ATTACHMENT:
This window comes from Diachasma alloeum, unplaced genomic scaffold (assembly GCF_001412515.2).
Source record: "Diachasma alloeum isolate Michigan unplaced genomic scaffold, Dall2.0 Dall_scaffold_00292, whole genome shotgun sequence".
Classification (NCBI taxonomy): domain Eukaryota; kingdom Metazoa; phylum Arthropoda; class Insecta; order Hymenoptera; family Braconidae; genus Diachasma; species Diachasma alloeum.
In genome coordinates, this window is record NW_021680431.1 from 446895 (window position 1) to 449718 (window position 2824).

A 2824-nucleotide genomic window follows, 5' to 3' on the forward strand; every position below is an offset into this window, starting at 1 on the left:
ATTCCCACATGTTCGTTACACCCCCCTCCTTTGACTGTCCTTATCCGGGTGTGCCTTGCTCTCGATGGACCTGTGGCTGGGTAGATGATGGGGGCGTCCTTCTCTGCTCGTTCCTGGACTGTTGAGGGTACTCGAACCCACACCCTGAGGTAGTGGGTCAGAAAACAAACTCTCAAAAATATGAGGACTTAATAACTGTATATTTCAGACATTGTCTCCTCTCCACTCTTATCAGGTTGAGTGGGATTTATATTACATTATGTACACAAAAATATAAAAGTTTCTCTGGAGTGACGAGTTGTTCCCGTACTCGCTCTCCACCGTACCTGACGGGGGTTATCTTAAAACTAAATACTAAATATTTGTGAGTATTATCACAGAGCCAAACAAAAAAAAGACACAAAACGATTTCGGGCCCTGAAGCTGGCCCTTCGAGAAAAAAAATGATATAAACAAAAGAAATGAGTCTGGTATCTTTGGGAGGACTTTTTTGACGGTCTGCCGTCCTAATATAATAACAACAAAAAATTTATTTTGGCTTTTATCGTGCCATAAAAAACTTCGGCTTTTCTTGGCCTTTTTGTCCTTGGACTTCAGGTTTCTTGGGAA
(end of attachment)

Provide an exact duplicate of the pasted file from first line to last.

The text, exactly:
This window comes from Diachasma alloeum, unplaced genomic scaffold (assembly GCF_001412515.2).
Source record: "Diachasma alloeum isolate Michigan unplaced genomic scaffold, Dall2.0 Dall_scaffold_00292, whole genome shotgun sequence".
Classification (NCBI taxonomy): domain Eukaryota; kingdom Metazoa; phylum Arthropoda; class Insecta; order Hymenoptera; family Braconidae; genus Diachasma; species Diachasma alloeum.
In genome coordinates, this window is record NW_021680431.1 from 446895 (window position 1) to 449718 (window position 2824).

A 2824-nucleotide genomic window follows, 5' to 3' on the forward strand; every position below is an offset into this window, starting at 1 on the left:
ATTCCCACATGTTCGTTACACCCCCCTCCTTTGACTGTCCTTATCCGGGTGTGCCTTGCTCTCGATGGACCTGTGGCTGGGTAGATGATGGGGGCGTCCTTCTCTGCTCGTTCCTGGACTGTTGAGGGTACTCGAACCCACACCCTGAGGTAGTGGGTCAGAAAACAAACTCTCAAAAATATGAGGACTTAATAACTGTATATTTCAGACATTGTCTCCTCTCCACTCTTATCAGGTTGAGTGGGATTTATATTACATTATGTACACAAAAATATAAAAGTTTCTCTGGAGTGACGAGTTGTTCCCGTACTCGCTCTCCACCGTACCTGACGGGGGTTATCTTAAAACTAAATACTAAATATTTGTGAGTATTATCACAGAGCCAAACAAAAAAAAGACACAAAACGATTTCGGGCCCTGAAGCTGGCCCTTCGAGAAAAAAAATGATATAAACAAAAGAAATGAGTCTGGTATCTTTGGGAGGACTTTTTTGACGGTCTGCCGTCCTAATATAATAACAACAAAAAATTTATTTTGGCTTTTATCGTGCCATAAAAAACTTCGGCTTTTCTTGGCCTTTTTGTCCTTGGACTTCAGGTTTCTTGGGAA